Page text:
Craftsman seeks to influence aesthetics of Buddha statues

By Deng Zhangyu ( China Daily ) Updated: 2016-02-23 07:22:26

Craftsman seeks to influence aesthetics of Buddha statues

A Buddha statue by the sculptor. [Photo provided to China Daily]

When he was a sophomore at the sculpture school of the Shanghai Institute of Visual Art, he once had to repair the hand of a statue at a temple in Suzhou, in East China's Jiangsu province.

The days spent living in the temple and immersing himself in the world of Buddhism drew him more deeply to the faith.

Since then, he has visited many grottoes housing Buddha statues and learned a lot from his teacher, who is an expert on the subject.

After graduating in 2013, Jiang returned to his hometown Xiangmen in Fujian province, also in the country's east, where Buddhism has long been popular. There he set up a studio to make Buddha statues and quickly began receiving inquiries from temples, hotels and Buddhists.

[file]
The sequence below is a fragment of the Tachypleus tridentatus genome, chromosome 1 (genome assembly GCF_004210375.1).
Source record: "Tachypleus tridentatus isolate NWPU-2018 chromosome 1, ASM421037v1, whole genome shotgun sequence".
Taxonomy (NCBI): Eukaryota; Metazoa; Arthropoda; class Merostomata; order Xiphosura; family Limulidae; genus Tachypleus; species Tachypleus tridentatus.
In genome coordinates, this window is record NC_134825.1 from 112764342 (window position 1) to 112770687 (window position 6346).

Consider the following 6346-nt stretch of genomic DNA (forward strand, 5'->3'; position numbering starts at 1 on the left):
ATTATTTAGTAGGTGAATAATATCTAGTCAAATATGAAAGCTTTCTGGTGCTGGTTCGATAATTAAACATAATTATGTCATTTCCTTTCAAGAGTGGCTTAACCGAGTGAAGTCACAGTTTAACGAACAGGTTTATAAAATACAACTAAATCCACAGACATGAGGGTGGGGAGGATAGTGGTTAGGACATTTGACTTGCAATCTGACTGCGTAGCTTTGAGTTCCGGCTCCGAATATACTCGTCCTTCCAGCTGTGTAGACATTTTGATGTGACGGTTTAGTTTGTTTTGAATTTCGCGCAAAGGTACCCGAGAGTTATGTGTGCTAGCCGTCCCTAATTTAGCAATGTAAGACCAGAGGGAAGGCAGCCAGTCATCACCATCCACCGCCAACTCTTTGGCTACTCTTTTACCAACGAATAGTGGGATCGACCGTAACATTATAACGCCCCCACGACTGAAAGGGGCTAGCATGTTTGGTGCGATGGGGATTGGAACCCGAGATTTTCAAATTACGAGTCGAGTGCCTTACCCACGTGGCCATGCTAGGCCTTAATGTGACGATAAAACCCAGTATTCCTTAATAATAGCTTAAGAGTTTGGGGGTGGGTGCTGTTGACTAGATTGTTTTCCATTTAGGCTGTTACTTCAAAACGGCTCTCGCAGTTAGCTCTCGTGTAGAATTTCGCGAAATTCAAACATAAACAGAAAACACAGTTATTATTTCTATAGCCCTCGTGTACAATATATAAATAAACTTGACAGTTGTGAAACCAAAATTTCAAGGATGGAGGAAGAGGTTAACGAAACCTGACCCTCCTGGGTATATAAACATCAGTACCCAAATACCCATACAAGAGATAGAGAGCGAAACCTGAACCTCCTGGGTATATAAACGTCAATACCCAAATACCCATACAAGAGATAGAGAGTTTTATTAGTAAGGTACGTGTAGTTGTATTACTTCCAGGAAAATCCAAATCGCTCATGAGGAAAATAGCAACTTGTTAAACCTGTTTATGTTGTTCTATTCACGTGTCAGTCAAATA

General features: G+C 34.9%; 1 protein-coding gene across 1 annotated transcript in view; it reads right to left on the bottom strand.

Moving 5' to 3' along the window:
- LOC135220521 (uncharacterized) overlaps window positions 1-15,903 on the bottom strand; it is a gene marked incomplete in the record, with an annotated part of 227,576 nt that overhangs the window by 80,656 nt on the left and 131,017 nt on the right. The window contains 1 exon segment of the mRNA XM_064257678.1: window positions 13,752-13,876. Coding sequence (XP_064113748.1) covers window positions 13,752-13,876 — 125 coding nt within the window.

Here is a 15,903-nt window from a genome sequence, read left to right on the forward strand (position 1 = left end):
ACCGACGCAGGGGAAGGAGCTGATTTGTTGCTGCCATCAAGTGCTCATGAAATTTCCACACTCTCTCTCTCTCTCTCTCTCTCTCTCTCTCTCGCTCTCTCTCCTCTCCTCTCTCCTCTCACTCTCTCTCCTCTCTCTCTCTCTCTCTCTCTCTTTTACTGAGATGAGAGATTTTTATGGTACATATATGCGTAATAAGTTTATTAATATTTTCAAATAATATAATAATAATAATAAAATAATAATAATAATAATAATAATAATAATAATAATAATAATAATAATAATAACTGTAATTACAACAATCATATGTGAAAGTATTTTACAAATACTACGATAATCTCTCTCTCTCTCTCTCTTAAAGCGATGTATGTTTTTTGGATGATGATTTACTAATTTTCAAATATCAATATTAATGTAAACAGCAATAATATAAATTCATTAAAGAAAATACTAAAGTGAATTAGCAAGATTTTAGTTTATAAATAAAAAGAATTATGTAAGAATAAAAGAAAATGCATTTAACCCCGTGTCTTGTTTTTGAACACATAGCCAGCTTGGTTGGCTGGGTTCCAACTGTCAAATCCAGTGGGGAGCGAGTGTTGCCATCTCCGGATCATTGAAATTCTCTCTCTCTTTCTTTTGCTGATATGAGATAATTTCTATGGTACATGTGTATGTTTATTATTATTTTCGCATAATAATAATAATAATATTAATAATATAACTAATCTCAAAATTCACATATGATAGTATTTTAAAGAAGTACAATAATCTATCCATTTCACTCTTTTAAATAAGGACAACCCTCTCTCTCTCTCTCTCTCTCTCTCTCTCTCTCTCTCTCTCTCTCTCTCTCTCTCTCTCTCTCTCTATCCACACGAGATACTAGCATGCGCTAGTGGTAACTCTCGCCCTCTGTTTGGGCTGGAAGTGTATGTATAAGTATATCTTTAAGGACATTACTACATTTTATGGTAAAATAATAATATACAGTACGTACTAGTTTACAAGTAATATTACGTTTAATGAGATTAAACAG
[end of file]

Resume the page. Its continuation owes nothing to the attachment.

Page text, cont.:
A Buddha statue can take him between six months and three years to complete.

Usually, statues for temples are made in factories. But Jiang's studio is different.

"Every year, temple managers come to me and talk about an order. But only a few do a deal with me because many of them still can't accept my statues.

"It needs time to change the masses' aesthetics of Buddha statues," he says.

Jiang says that the temples which accept his statues are always the newly built ones, such as a temple in Singapore and a temple featuring modern architecture in Shanghai.

However, he also received an order from the South Putuo Temple in Xiamen-a famous Buddhist temple founded during the Tang Dynasty (618-907)-to make a statue.

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